Monday, February 14, 2011

Thirteen of Fourteen

That's the Miami Heat's record in games played in Boston. It's also the record of LeBron James when he visits Boston, either with the Heat or Cavs. And it's the single biggest reason why the Celtics have to be considered the odds-on favorite to repeat as Eastern Conference champions, and go to the NBA Finals for roughly the 666th time. (Note: the writer is a Sixers fan. And hates life, or at least, Association Life.)

Today was supposed to be different. Miami has been a much better team in the past three months. Boston has suffered the usual injuries that old and older teams suffer in February, in the middle of the part of the schedule where everyone just seems interested in making it to the All-Star Game without getting hurt or getting embarrassed. For today's nationally televised grudge match, Boston basically had eight healthy players, and one of those was the fairly useless Nate Robinson. That meant that newly reinstated center Kendrick Perkins had to go 30 minutes, and the other starters all went 36 and beyond. Against a Heat team that thrives in the open court and finishes as well as any team since the Showtime Lakers, this looked like a recipe for a drama-inducing win for the Heat, and an inside track on the home-court advantage in a second or third round series that's pretty damned critical.

Or would have, had Miami decided to, you know, run.

Instead, the Heat played right into the strengths of the Sith Celts yet again, slowing the tempo and trying to show the world that they can win Real Man's Basketball. With a good shooting night from Chris Bosh, they actually stayed in it for once, not that I'd count on such things happening in the playoffs, when Kevin Garnett can bring his vast repertoire of defensive skills and lack of morality to bear. But what is far more telling about this three point loss for the Heat is that it happened despite an 0-for-10 -- no, seriously, 0 for 10 -- night from Paul Pierce, who finished with one point in 40 minutes. (If you are wondering how the Celtics won, well, you aren't alone. But Rajon Rondo's triple double, along with Dwyane Wade going 6 for 17, should give you a bit of a clue.)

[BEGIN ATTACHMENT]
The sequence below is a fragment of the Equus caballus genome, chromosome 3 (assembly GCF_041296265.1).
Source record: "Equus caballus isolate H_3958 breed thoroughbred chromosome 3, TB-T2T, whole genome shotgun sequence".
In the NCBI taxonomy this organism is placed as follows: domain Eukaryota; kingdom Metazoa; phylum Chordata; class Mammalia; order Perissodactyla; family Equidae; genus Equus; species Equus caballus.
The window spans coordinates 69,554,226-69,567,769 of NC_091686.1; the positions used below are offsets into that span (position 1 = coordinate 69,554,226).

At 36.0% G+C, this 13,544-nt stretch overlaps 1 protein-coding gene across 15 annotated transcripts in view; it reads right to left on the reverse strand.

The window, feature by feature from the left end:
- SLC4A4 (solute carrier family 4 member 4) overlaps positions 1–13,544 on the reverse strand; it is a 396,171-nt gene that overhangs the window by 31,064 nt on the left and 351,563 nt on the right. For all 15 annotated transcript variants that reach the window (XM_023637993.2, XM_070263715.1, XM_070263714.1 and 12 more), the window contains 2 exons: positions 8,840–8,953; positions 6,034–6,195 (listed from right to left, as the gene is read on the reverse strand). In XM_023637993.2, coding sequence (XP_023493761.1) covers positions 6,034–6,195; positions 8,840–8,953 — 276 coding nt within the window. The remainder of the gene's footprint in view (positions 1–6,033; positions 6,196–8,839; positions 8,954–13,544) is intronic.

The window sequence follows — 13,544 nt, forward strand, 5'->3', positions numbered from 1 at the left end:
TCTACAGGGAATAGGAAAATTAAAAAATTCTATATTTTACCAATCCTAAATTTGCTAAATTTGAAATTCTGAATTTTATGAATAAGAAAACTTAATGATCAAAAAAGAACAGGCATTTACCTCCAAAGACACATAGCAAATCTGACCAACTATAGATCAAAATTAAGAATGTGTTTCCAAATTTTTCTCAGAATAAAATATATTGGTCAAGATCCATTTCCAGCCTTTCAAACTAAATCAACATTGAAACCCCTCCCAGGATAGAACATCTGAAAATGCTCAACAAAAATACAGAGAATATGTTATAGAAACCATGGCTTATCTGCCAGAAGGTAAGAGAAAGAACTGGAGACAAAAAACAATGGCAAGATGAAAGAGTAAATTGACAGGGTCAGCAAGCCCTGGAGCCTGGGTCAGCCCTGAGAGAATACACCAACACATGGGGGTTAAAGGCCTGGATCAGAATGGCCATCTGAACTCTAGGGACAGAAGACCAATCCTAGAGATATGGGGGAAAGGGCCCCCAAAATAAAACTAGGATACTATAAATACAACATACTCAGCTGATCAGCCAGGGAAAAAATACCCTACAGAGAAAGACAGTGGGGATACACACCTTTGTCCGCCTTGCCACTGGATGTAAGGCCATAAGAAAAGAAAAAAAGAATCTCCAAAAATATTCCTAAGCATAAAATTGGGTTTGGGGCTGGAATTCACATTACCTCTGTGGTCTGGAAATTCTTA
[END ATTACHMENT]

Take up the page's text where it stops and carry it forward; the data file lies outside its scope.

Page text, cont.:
If and when the Celtics meat up with the Heat in the playoffs, everyone will talk about how the regular season means nothing, and how the Heat are going to break through at some point, if not now, then next year, or the year after that. And that's certainly how you'd bet, given the relative ages involved, and the fact that Boston can't be expected to import a top 20 talent in a steal trade every few years, as they did with Garnett and, to a lesser but still significant extent, Ray Allen.

But when Miami can't break through with all of the breaks going their way... and they can't execute a rudimentary strategy like running against an older team with no bench... or take advantage when a 20-point a game scorer is nearly bageled... well, if not now, when?

Or, perhaps, never. No one beats the Celtics in a playoff series without winning in Boston. And the Heat, and James, never wins in Boston. Simple game, really. Simple, irritating, mind-numbingly frustrating game...

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